As a new decade dawned, 1980 featured everything from shock-rocker Alice Cooper to Georgia-spawned, University of Miami-trained fusion act the Dixie Dregs. British rock quartet Foghat had already put on multiple memorable auditorium performances, but Sept. 25, 1980 proved not to be one of them. Unfortunately for the band, their show was on the same day that the death of Led Zeppelin drummer John Bonham was announced. Foghat, particularly drummer Roger Earl, seemed affected and played sloppily.
The early to mid-'80s were hit-and-miss. Worthy rock acts (Cheap Trick, U2, Tom Petty, Grateful Dead), soulful performers (Aretha Franklin, Ray Charles), and country artists (Johnny Cash, Waylon Jennings) were contrasted by fading rockers with local family-and-friend ties (Ted Nugent), future beer distributors (Jimmy Buffett), and small screen-inspired stars (Bon Jovi). Indeed, MTV's presence invaded the "Leaky Teepee" as much as it did the '80s themselves. Does anybody remember the 1982 double-bill there of Flock of Seagulls and the Go Go's?
In 1985, the venue's star cycle included the Beach Boys, Heart, Tears For Fears, and the country pairing of Kenny Rogers and Dolly Parton.
"When I saw Dolly Parton at the auditorium, I was able to walk past her, just a few feet away," says Lisa Moss, a resource specialist at the help line 211 Palm Beach/Treasure Coast. "And she looked straight at me and smiled as she sang. It's one of my favorite memories."
Before disparate artists including Luther Vandross, The Pretenders, Iggy Pop and Metallica closed out the '80s, there were even separate hip-hop performances by Def Jam recording label mates Run-D.M.C. and the Beastie Boys at the auditorium. With the debauchery described by members of the latter New York City trio in last year's autobiographical [i]Beastie Boys Book[i], the venue eventually turning into the West Palm Beach Christian Convention Center may have been required for atonement.
A 1990 concert by British rockers The Cult jump-started the auditorium's final decade. That show's opening act was Bonham, led by drummer Jason Bonham, son of Led Zeppelin's legendary drummer, who'd died nearly 10 years earlier (likely helping to cause Foghat's distracted performance at the venue that night). Yet the 1970s era of premium auditorium concerts, which had slowed during the '80s, became even more intermittent. Bob Dylan and Santana were a marquee double-bill in 1993, and ageless 86-year-old country star Willie Nelson put on a memorable performance there that year at age 60.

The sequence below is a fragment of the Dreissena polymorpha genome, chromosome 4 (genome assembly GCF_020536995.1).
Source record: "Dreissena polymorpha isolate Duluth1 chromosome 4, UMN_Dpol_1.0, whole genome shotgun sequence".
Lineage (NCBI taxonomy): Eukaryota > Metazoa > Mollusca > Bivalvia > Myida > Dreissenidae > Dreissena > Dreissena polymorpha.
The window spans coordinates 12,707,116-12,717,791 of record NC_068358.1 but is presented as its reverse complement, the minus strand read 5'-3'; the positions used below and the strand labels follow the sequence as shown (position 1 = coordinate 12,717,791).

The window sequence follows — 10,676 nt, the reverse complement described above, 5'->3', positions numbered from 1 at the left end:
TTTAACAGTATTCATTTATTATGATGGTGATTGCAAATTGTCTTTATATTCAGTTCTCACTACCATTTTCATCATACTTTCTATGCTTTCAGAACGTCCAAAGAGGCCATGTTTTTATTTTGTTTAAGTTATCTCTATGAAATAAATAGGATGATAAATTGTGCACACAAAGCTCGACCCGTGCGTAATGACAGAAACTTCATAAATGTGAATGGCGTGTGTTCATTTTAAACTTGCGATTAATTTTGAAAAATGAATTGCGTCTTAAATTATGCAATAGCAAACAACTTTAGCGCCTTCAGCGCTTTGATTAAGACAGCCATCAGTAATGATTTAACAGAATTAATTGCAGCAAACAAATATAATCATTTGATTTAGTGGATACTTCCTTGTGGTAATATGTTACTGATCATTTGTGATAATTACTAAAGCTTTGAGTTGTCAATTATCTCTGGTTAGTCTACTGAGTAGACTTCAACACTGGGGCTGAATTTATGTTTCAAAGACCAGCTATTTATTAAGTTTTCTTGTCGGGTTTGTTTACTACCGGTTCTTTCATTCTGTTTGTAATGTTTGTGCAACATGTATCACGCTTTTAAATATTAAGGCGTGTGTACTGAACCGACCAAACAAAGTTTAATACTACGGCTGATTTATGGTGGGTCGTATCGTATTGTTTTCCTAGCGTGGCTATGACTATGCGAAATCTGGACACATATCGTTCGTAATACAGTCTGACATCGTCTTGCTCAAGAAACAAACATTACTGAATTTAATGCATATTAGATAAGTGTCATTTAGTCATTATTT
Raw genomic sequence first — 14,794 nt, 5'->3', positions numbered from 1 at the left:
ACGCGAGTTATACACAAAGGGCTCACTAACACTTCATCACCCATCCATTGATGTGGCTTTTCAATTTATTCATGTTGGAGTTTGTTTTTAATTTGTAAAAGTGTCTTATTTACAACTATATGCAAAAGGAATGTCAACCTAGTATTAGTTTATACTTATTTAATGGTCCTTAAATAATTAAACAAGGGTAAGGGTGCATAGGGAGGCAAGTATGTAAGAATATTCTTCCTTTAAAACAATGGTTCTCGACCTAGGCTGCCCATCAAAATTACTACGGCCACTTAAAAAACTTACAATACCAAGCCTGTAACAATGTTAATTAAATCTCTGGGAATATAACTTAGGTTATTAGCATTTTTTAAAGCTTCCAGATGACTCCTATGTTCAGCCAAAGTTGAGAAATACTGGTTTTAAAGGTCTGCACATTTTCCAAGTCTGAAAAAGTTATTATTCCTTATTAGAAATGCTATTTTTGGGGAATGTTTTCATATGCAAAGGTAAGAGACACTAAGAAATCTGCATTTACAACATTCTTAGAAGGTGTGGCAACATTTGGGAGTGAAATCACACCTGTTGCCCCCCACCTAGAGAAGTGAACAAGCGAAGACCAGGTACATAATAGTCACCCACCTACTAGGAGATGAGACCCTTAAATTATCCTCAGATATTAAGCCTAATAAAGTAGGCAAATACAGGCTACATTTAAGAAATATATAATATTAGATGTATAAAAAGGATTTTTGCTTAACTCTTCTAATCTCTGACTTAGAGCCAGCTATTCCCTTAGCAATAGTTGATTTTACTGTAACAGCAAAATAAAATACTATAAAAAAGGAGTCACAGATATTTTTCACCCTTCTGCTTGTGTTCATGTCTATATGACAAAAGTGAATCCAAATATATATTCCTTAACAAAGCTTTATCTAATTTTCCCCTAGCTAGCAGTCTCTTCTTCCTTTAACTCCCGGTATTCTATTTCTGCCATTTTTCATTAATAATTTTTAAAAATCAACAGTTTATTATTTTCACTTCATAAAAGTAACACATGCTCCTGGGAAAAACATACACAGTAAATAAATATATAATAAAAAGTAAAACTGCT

"Nelson's power has always been his ability to understate a song while getting the most out of it," wrote [i]Sun-Sentinel[i] entertainment writer Chauncey Mabe in his concert review, "and he shows he has not lost it."
Nineteen-ninety-five became memorable because of performances by Phish, Green Day, and Primus. The latter was partially so for the wrong reasons. After New York metal quartet Helmet hyped the crowd with a raucous opening set, Primus had to deal with the aftermath. Forty minutes into the San Francisco trio's presentation of its inimitable, staccato funk-rock tunes, bassist/vocalist Les Claypool got tired of being pelted by objects thrown by fools down front, threatening to end the show if he got hit once more. He was, and they walked off.
The auditorium's occasional jazz presentations included a mid-'90s show by heralded guitarist/vocalist George Benson. The opening act was the self-titled trio led by New York City-based guitarist Jonathan Kreisberg, now a traditional jazz star as a solo artist and member of the trio led by keyboardist Dr. Lonnie Smith (who'd recorded and toured with Benson in the 1960s). Kreisberg was a music student at the University of Miami at the time, along with trio mates Javier Carrion (bass) and Vince Verderame (drums).
"I'd always loved George's playing," Kreisberg says, "ever since the [i]It's Uptown[i] and [i]George Benson Cookbook[i] albums he recorded with Lonnie. It was a thrill to play the auditorium and open for him, but we were bummed because we didn't get to meet or hang with him then. That had to wait until years later."
The writing was on the leaky walls as the '90s wound down. After a December 1997 metal show featuring Anthrax and Pantera nearly crumbled those walls, British pop group Oasis lowered the decibels by nearly half in February of 1998. When Nashville-based Christian rock act Jars of Clay closed 1998 that December, it signaled a sacred shift.
After a 30-year run of far more secular "Leaky Teepee" performances, the sounds of the West Palm Beach Christian Convention Center during the 20-plus years since have definitely not remained the same.